New York legend discusses battles with drugs and alcohol, time in prison, road to recovery
By Joshua Needelman
NEW YORK -- It took a trip to prison for Dwight "Doc" Gooden to confront himself. Years of drug and alcohol abuse had put a dent on his career, leaving him to retire in 2000 with an impressive résumé but not the sort that many foresaw for him when he was a superstar at age 20.
Locked behind bars in a place where Gooden's identity was merely a number, he replayed the events of his life and career -- a career that included the 1984 National League Rookie of the Year Award, the 1985 NL Cy Young Award and three World Series rings. He realized that others' opinions didn't really matter as long as he respected himself. Gooden shared the realization with a studio audience at a taping of CenterStage with Michael Kay on Monday morning.
The full interview, during which Gooden touched on his start as a 19-year-old stud all the way to his recovery, will air on YES Network on August 3 at 11 p.m. ET, immediately following the Mets-Yankees game.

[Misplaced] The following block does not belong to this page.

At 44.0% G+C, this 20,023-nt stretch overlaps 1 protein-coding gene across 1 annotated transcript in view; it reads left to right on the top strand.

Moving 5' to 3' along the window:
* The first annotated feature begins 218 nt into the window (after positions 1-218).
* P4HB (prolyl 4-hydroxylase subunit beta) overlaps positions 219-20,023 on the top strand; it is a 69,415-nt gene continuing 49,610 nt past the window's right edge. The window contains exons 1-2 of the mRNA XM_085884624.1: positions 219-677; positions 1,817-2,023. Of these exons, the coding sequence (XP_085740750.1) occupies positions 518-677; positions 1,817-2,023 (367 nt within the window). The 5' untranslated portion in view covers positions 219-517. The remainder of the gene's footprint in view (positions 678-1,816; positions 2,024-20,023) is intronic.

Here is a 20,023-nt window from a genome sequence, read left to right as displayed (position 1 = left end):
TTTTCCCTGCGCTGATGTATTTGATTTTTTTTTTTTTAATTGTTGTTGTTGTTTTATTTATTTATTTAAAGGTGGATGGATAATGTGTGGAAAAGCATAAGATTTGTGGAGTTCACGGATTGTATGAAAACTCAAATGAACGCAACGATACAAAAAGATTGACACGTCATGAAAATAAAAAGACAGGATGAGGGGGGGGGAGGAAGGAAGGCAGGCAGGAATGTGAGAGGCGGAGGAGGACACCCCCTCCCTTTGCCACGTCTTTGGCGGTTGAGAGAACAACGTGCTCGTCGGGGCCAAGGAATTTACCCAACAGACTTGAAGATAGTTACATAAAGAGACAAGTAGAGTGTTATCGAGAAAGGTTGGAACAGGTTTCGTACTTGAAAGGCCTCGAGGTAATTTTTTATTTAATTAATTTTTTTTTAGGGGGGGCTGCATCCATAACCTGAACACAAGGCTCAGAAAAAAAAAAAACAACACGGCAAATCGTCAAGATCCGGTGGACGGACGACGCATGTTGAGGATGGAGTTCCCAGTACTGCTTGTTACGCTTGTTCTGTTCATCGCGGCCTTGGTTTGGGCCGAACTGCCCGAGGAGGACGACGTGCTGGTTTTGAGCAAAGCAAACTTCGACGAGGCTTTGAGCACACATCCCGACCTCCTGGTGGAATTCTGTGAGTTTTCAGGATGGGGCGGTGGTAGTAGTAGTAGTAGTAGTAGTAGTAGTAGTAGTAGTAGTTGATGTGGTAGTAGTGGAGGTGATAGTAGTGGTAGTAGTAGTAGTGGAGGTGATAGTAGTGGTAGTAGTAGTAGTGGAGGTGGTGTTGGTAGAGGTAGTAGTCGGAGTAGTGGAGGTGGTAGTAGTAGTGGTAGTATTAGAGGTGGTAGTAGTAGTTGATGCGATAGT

"Once I did my book, and I came clean with everything, I think it allowed me to get rid of the shame and guilt, talk about it," Gooden said. "When I talk about it, it's great therapy."
Gooden debuted for the Mets in 1984. He recalled experiencing a state of shock when encountering Nolan Ryan, one of his childhood idols, at the All-Star Game.
Gooden played for the Mets until 1994 and joined the Yankees in '96. On May 14, 1996, he threw a no-hitter in a 2-0 win over Seattle. He said it felt like forever before the final out landed in Derek Jeter's glove.
Gooden played for three teams after that, each time asking the Mets if they'd have him back. Every time, they said no. He retired in 2000 after a brief stint with the Yankees, and he pitched at Shea Stadium one final time July 8, tossing five innings of two-run ball.
As the interview came to a close, Kay grabbed Gooden's arm and said, "Be healthy, buddy."
It was a sentiment likely shared by everyone in attendance.
"I know the horrible things I did, that's not who I am today. So it's easier to talk about it now," Gooden said.
Joshua Needelman is a reporter for MLB.com based in New York. This story was not subject to the approval of Major League Baseball or its clubs.